In a recent development that has sent ripples through the financial world, US Congressman Warren Davidson has made a bold call for the ban and criminalization of Central Bank Digital Currencies (CBDCs). Davidson, a Republican Representative, has been a vocal critic of CBDCs, expressing concerns over the potential for coercion and control that these digital currencies could enable.
Davidson’s call to action came in response to a job posting by the Federal Reserve Bank of San Francisco seeking a “senior crypto architect” to work on a CBDC project. The Congressman took to Twitter to express his concerns, stating that the Federal Reserve is “building the financial equivalent of the Death Star.” He further argued that CBDCs corrupt money into a tool for coercion and control and urged Congress to swiftly ban and criminalize any effort to design, build, develop, test, or establish a CBDC.
The debate over CBDCs intensifies
Davidson’s stance on CBDCs is not an isolated one. The concept of a digital version of the U.S. dollar has stirred controversy in the country and is expected to be a key talking point in the upcoming presidential election. Other political figures, such as U.S. presidential candidate and Florida Governor Ron DeSantis, have also expressed concerns over a potential Fed-controlled digital dollar. DeSantis has stated that he would “nix any central bank digital currency” if he became president.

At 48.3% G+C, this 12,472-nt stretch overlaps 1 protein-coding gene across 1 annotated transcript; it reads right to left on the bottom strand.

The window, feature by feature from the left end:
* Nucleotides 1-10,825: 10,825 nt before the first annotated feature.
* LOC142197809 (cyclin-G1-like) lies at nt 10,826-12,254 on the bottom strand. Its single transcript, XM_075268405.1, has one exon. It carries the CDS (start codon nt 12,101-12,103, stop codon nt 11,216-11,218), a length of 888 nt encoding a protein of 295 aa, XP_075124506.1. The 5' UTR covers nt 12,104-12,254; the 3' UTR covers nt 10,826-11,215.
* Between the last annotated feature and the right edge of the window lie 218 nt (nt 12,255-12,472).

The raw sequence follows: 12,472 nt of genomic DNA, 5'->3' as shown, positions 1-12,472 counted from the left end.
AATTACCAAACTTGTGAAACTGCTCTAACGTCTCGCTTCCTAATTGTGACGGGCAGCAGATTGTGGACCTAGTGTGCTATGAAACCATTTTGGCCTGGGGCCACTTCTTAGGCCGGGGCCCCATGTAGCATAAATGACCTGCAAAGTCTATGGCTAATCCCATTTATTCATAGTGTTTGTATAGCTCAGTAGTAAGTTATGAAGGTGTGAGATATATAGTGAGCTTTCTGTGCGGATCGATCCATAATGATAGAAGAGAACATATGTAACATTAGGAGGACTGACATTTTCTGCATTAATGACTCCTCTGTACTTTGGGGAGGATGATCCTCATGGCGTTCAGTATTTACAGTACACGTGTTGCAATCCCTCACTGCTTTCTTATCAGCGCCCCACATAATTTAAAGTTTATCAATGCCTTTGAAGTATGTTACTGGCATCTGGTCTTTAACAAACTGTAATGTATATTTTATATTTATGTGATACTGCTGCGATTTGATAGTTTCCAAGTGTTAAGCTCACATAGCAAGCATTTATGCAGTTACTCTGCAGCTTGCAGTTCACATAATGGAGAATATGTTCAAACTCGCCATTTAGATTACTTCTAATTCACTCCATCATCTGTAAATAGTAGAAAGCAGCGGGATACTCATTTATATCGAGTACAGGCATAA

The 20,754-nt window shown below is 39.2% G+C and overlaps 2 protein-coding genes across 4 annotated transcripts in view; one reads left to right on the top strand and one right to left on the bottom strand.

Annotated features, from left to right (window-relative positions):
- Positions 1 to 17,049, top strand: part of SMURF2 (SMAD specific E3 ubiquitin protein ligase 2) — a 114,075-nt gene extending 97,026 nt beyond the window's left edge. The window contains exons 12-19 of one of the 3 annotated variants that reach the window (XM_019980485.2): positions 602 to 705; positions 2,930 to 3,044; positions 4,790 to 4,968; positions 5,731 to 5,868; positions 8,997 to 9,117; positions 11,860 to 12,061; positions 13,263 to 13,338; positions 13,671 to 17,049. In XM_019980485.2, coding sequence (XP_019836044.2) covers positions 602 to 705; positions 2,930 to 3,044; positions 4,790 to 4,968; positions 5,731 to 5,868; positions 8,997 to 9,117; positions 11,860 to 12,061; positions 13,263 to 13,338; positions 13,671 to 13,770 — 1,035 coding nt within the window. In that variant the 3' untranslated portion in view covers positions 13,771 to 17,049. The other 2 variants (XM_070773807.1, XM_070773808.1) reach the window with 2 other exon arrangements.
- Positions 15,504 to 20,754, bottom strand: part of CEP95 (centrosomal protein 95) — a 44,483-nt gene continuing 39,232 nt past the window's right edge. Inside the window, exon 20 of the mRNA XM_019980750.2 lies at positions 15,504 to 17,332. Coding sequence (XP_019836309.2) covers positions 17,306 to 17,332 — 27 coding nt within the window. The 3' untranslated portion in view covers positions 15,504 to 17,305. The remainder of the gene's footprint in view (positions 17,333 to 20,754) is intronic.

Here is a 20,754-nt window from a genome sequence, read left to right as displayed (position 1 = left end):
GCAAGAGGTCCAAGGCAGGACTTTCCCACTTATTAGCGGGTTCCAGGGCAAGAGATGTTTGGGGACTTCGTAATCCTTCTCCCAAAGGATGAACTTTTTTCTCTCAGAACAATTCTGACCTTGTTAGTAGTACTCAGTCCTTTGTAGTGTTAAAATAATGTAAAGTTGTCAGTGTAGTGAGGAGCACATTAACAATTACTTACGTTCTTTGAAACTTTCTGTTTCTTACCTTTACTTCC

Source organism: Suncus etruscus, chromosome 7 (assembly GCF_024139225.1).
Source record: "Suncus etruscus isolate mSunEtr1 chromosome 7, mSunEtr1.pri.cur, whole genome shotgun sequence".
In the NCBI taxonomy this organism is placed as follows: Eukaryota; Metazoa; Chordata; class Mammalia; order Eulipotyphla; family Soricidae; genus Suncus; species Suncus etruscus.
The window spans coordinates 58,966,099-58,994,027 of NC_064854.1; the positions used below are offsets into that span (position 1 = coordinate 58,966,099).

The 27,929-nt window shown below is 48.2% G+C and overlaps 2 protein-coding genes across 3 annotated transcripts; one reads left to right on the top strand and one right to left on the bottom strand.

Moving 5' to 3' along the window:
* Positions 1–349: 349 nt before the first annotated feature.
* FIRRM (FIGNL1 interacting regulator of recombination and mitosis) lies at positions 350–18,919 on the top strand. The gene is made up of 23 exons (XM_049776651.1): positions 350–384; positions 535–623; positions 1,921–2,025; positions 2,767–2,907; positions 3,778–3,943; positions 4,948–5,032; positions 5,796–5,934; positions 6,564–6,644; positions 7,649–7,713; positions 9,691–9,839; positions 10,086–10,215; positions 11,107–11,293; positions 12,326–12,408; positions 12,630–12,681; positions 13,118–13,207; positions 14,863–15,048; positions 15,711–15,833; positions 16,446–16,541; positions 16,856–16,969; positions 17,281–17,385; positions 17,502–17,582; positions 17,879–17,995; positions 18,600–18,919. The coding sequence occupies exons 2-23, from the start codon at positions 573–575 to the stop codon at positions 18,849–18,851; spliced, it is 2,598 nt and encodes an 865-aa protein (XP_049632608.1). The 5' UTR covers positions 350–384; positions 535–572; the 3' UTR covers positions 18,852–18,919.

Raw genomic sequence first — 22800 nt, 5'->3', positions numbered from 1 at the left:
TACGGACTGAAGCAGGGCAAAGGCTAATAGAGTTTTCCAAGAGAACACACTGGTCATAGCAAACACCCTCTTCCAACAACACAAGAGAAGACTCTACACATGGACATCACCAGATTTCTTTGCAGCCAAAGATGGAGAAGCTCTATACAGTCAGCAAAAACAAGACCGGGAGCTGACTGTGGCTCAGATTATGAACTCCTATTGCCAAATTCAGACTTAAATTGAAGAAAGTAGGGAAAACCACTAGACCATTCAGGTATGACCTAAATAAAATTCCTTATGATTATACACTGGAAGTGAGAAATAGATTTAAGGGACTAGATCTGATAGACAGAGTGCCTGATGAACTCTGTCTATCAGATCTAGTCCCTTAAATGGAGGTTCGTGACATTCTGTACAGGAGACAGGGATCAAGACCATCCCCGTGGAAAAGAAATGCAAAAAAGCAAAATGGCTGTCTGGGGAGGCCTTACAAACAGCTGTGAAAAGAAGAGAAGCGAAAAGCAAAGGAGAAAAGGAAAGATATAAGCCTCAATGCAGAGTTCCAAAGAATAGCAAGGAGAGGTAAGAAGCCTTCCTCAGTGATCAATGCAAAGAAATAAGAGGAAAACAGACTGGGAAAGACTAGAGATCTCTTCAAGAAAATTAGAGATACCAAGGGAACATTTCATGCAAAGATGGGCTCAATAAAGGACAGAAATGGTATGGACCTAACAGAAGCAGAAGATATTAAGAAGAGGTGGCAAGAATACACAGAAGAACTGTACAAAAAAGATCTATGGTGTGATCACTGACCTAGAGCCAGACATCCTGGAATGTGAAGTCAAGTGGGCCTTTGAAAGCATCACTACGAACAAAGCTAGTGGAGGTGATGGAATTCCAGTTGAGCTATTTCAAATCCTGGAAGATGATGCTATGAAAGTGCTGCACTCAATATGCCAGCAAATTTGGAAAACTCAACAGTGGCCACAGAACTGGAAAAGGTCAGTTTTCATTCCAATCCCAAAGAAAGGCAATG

The Congressman’s call for a ban on CBDCs is rooted in his belief that money should be a stable store of value and not be programmable by a central authority. He argues that sound money should facilitate permission-less peer-to-peer transactions, which aligns with many cryptocurrencies’ principles.
Despite the controversy, the Federal Reserve has been actively researching the technology for a potential digital dollar but has not made any decisions on whether to issue one. The debate over CBDCs is likely to continue as more countries explore the potential benefits and drawbacks of implementing their own digital currencies.
As the discourse around CBDCs continues to linger, it is clear that the financial landscape is on the brink of significant change. Whether this change will be for better or worse remains to be seen, but one thing is certain: the conversation around CBDCs is far from over.